What Purpose Do Collateral Consequences Serve?

Do you remember learning about consequences as a kid? A parent or teacher may have warned you about what might happen if you didn’t stop a behavior or action. Maybe you did stop and avoided the dire prediction. Maybe you didn’t, and the lesson about consequences got a lot more real.

Punishing Bad Behavior

Without a doubt, consequences are right and good when they penalize unsafe behavior, when they reinforce positive behavior, and when they’re situationally appropriate. The criminal justice system includes a variety of consequences in its sentencing processes. In addition to penalties such as fines and incarceration, usually federal, state, and local laws also impose collateral consequences that go into effect after a person has “paid their debt to society.”

Promoting Safety

In concept, many of these legal sanctions and disqualifications are apropos. For example, a person with a violent felony conviction may not own certain kinds of weapons. A person with a vehicle-related conviction may lose driving privileges. The consequence matches the offense. It also may prevent similar offenses from being committed, so it makes the community safer. But what about when imposed restrictions are random, restrict freedom indefinitely, and prevent people from becoming self-sufficient when they are released from incarceration?

Barring Employment

Washington law includes 901 state-level provisions imposing collateral consequences, and 69% of those relate to employment. They restrict access to occupational licenses and business licenses and/or limit who can hire people with certain criminal backgrounds. Many employment-related collateral consequences are long-term or don’t provide a definite means of relief. They make certain types of employment off-limits for anyone who ever had a felony conviction.

Some laws set a time limit or a provision on a consequence to make sure that a person takes some rehabilitative steps. For example, a driver’s license suspension may end after 90 days or upon completion of a driving course. If there is no end date on a consequence, people may resolve it by having a criminal record sealed or expunged. A waiting period of three to five years is typical for these forms of relief.

Creating Roadblocks to Success

Some laws regarding consequences are vague, requiring an employer or licensing board to check for a particular criminal conviction, but then failing to give further instructions. In these “discretionary” cases, employers can make up their own minds whether to restrict or disqualify the applicant. Fortunately, licensing bodies and public employers can’t just deny the applicant based on the conviction unless a) there’s a direct relationship between the type of conviction and the type of job, and b) the conviction happened within 10 years.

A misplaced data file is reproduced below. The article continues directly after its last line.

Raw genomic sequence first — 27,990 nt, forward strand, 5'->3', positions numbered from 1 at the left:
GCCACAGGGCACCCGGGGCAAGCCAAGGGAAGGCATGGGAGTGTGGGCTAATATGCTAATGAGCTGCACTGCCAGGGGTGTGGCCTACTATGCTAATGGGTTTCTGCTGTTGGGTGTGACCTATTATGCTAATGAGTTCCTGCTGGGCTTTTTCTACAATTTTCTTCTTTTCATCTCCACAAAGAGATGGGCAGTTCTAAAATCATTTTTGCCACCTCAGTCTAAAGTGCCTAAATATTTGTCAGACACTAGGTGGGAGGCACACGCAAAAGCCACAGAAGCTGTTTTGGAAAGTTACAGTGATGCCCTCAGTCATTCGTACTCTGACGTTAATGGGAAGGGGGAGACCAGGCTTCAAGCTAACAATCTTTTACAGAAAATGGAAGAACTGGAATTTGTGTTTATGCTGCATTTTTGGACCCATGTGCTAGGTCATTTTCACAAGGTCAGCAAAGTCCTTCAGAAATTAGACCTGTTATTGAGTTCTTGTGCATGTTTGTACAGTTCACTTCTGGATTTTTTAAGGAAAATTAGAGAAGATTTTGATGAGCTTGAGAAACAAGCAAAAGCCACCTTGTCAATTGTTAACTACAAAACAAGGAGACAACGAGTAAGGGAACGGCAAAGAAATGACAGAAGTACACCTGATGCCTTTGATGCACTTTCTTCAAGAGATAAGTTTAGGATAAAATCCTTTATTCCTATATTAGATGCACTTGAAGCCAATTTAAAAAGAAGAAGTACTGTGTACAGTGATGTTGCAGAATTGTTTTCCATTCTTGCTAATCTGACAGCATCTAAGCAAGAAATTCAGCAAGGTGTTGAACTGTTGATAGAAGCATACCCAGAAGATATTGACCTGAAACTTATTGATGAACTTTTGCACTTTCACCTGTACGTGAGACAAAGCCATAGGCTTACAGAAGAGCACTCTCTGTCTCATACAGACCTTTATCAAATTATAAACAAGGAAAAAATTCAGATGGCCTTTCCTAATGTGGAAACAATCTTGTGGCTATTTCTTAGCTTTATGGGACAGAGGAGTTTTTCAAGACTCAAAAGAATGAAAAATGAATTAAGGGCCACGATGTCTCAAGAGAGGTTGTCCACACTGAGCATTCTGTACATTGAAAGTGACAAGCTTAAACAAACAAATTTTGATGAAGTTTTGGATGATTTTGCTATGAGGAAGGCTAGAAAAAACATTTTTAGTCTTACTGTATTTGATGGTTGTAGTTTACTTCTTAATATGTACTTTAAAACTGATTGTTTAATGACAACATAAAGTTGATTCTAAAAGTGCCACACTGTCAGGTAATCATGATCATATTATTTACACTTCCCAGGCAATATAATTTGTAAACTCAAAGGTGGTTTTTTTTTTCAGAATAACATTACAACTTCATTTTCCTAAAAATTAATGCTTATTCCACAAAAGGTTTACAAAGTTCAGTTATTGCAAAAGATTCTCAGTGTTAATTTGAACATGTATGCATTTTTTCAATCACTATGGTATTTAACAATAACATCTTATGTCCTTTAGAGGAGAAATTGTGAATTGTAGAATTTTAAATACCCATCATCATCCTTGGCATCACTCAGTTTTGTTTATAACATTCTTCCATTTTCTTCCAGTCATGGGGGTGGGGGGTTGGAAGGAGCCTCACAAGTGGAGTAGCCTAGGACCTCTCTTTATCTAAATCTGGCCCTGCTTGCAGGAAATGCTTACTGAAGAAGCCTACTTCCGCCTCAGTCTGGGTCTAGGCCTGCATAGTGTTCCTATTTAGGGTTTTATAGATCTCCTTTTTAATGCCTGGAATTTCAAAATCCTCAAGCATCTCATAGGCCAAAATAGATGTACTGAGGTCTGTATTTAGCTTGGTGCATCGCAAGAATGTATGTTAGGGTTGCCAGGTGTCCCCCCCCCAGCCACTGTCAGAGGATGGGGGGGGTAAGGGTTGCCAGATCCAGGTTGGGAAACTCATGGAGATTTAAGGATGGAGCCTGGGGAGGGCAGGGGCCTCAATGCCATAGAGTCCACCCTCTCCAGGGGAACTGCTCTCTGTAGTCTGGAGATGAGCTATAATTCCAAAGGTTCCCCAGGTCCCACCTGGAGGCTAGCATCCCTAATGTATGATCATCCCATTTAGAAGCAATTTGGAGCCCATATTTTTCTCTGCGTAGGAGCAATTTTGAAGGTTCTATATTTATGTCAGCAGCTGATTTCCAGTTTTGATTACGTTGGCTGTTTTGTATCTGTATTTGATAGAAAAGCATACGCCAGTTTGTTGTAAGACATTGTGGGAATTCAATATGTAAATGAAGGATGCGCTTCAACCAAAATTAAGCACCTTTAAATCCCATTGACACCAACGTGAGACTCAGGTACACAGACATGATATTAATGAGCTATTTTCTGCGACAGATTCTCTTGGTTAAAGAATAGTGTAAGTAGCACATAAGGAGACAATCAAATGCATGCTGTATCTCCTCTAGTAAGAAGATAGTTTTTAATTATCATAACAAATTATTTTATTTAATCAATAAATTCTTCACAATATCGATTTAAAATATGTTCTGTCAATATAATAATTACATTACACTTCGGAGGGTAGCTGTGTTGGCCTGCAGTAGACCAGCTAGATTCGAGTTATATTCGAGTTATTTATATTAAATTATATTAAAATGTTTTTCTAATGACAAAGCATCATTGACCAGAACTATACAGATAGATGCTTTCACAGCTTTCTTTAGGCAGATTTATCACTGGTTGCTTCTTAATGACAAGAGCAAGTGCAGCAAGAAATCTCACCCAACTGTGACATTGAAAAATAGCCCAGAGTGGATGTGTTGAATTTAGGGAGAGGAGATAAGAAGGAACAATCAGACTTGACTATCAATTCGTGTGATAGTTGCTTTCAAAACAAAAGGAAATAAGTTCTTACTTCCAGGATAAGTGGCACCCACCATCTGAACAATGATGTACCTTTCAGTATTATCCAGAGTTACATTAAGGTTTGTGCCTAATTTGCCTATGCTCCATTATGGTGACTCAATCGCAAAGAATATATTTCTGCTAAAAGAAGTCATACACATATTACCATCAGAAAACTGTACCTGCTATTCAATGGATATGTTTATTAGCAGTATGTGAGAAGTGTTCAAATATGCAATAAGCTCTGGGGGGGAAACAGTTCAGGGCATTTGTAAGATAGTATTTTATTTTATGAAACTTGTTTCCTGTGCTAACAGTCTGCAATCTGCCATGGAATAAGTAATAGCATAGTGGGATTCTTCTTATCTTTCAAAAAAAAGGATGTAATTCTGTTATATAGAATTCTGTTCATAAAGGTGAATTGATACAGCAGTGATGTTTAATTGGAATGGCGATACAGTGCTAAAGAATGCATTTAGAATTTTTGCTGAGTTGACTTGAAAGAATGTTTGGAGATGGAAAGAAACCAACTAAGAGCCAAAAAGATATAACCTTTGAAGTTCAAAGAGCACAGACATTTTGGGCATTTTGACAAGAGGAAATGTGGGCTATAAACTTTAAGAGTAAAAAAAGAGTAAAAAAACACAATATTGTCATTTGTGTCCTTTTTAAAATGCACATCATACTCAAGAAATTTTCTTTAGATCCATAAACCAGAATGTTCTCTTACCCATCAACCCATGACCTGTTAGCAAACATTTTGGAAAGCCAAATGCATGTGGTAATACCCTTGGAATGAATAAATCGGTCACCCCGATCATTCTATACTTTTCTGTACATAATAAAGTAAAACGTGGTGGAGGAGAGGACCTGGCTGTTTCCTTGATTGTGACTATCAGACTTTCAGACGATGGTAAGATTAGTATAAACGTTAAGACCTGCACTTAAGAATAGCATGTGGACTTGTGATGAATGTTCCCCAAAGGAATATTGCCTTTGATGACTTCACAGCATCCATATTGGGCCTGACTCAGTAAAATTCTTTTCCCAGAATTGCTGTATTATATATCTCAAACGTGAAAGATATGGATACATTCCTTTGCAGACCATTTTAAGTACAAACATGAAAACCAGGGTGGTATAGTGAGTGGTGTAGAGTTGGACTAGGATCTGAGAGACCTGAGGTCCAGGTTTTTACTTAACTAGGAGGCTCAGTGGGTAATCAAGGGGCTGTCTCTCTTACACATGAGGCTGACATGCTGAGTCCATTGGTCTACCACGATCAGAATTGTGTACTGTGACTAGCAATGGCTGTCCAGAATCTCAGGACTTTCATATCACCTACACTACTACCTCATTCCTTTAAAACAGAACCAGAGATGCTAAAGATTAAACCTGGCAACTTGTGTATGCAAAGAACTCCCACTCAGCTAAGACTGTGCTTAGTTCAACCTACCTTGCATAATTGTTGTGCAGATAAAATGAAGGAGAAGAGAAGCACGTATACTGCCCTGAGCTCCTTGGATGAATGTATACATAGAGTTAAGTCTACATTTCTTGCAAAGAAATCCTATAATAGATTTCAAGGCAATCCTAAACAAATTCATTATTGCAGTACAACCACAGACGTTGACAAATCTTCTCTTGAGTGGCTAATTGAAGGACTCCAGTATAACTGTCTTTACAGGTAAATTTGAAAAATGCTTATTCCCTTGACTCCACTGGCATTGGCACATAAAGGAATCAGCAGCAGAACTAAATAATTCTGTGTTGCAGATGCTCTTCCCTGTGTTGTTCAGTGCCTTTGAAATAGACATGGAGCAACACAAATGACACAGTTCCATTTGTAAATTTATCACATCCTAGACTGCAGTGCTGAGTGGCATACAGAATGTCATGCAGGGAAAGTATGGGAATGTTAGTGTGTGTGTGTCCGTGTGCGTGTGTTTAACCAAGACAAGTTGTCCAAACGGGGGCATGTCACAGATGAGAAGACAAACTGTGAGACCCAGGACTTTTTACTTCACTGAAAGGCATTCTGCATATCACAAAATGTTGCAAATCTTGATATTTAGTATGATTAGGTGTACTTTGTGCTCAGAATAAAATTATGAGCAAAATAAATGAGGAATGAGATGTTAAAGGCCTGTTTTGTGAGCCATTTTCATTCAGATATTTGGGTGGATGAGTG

One of West Sound’s counselors, Kelley Lovelace, experienced a discretionary collateral consequence when applying for her chemical dependency trainee license from the Department of Health. The DOH didn’t deny her application, but they did create a lot of extra hoops for her to jump through before they granted her license.

“I had to go to every county I ever committed a crime in and get judgment and sentence paperwork,” Kelley explained. “Then I had to get letters of recommendation from the community and write out all my charges and explain why I committed them and why the DOH should give me a chance/license.”

The charges had been dismissed when she graduated from drug court years before, but because of the discretionary power given to the licensing board by the state, obtaining her license took seven extra months of performing activities designed to shame and disparage. During those seven months, her career progress was on hold, and she didn’t know whether she’d get to continue doing what she loved: helping people with substance use disorders.

Kelley didn’t give up, and with her characteristically positive outlook, she says now she’s grateful that the DOH gave her the chance to prove that she could overcome obstacles and achieve her goals. WSTC is grateful, too! Kelley is a credit to the agency with her strong work ethic and her passion for fighting addiction.

Focusing on Recovery

People should become self-sufficient, contributing members of society because of learning experiences from consequences, not in spite of roadblocks they create. And having a mind frame that seeks to restore people to society does more than just provide second chances. It changes our mental attitude toward those who have made mistakes. It says, “What can I do to help you become healthy?” instead of “How can I punish you for your mistake?”

Working in behavioral health services, we at WSTC are here because we all believe in helping clients on their path to recovery. We also want to help foster the attitude of assistance and support for each other in the community. If you need our help, or you want to collaborate with us on building a healthier community, call us at 360-876-9430.


The Council of State Governments: Washington Snapshot of Employment-Related Collateral Consequences

National Inventory of Collateral Consequences of Criminal Conviction

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